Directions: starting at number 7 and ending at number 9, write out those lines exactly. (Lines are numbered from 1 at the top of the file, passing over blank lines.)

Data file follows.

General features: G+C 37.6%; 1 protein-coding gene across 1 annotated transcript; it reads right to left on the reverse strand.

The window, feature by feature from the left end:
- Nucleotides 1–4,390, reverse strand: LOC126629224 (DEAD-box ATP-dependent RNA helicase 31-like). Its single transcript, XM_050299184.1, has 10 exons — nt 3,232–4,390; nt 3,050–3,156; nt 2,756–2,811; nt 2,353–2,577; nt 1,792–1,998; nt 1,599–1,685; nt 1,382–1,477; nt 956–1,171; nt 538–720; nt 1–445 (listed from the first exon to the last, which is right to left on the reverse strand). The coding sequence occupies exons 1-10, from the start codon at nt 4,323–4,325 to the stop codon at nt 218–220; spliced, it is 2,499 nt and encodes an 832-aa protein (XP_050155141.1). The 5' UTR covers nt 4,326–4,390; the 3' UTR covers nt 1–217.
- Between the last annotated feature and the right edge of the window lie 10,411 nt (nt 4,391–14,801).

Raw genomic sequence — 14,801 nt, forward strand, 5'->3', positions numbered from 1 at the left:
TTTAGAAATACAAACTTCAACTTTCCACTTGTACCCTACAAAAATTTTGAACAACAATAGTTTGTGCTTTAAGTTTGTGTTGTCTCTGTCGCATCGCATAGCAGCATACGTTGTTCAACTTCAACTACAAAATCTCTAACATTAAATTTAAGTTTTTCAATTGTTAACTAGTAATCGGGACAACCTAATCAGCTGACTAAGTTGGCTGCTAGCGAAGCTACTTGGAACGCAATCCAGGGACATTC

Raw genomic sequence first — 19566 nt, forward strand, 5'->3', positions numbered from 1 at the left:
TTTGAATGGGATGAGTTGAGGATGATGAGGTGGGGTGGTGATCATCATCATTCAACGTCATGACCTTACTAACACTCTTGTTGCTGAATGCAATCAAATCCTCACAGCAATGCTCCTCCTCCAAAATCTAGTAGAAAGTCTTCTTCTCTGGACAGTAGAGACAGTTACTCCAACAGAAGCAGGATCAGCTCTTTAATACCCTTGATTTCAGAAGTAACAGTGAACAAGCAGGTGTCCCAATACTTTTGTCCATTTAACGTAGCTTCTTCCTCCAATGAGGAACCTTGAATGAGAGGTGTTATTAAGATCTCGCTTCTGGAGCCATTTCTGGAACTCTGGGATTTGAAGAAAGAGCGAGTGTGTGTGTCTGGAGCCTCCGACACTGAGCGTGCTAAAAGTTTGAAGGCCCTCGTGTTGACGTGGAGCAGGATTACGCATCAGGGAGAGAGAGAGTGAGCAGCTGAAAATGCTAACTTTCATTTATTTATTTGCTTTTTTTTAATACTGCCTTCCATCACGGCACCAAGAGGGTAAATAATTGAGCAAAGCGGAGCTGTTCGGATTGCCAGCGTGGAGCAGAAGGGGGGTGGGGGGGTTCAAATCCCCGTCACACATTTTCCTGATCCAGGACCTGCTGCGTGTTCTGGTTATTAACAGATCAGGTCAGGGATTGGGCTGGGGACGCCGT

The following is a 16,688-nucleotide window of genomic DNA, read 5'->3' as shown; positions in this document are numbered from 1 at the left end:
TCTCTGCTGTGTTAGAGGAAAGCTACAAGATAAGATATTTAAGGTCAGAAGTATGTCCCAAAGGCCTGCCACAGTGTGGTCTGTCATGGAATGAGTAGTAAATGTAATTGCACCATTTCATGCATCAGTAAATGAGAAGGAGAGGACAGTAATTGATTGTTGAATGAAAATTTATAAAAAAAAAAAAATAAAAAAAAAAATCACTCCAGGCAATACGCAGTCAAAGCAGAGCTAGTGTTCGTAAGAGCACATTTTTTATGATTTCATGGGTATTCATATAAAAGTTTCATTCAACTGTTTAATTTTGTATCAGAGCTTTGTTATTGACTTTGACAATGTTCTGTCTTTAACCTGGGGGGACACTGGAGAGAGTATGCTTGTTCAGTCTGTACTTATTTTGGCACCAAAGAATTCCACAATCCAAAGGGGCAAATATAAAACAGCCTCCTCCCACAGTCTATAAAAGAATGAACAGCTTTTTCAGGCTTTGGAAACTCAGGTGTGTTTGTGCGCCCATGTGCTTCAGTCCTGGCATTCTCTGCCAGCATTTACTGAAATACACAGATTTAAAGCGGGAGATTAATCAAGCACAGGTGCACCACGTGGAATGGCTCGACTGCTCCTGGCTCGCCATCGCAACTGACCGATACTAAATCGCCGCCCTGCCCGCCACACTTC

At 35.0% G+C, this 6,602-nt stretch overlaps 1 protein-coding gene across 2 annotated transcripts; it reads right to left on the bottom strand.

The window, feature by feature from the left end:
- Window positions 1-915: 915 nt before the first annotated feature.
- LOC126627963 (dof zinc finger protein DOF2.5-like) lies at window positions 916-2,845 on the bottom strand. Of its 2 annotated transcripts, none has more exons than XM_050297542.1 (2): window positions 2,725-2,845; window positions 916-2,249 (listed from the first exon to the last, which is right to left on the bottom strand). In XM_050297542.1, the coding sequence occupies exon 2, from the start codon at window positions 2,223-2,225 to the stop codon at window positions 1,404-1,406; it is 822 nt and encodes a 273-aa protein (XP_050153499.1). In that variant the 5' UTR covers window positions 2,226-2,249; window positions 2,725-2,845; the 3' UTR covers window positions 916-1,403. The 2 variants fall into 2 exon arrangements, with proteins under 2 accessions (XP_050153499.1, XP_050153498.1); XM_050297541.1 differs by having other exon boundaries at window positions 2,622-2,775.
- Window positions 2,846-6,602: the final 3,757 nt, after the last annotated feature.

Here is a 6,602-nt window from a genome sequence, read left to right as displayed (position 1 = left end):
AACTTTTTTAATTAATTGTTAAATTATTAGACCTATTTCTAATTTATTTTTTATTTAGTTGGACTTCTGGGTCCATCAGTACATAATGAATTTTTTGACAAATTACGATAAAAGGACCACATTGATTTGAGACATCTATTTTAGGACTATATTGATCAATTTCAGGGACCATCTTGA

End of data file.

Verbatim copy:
Raw genomic sequence first — 19566 nt, forward strand, 5'->3', positions numbered from 1 at the left:
TTTGAATGGGATGAGTTGAGGATGATGAGGTGGGGTGGTGATCATCATCATTCAACGTCATGACCTTACTAACACTCTTGTTGCTGAATGCAATCAAATCCTCACAGCAATGCTCCTCCTCCAAAATCTAGTAGAAAGTCTTCTTCTCTGGACAGTAGAGACAGTTACTCCAACAGAAGCAGGATCAGCTCTTTAATACCCTTGATTTCAGAAGTAACAGTGAACAAGCAGGTGTCCCAATACTTTTGTCCATTTAACGTAGCTTCTTCCTCCAATGAGGAACCTTGAATGAGAGGTGTTATTAAGATCTCGCTTCTGGAGCCATTTCTGGAACTCTGGGATTTGAAGAAAGAGCGAGTGTGTGTGTCTGGAGCCTCCGACACTGAGCGTGCTAAAAGTTTGAAGGCCCTCGTGTTGACGTGGAGCAGGATTACGCATCAGGGAGAGAGAGAGTGAGCAGCTGAAAATGCTAACTTTCATTTATTTATTTGCTTTTTTTTAATACTGCCTTCCATCACGGCACCAAGAGGGTAAATAATTGAGCAAAGCGGAGCTGTTCGGATTGCCAGCGTGGAGCAGAAGGGGGGTGGGGGGGTTCAAATCCCCGTCACACATTTTCCTGATCCAGGACCTGCTGCGTGTTCTGGTTATTAACAGATCAGGTCAGGGATTGGGCTGGGGACGCCGT

The following is a 16,688-nucleotide window of genomic DNA, read 5'->3' as shown; positions in this document are numbered from 1 at the left end: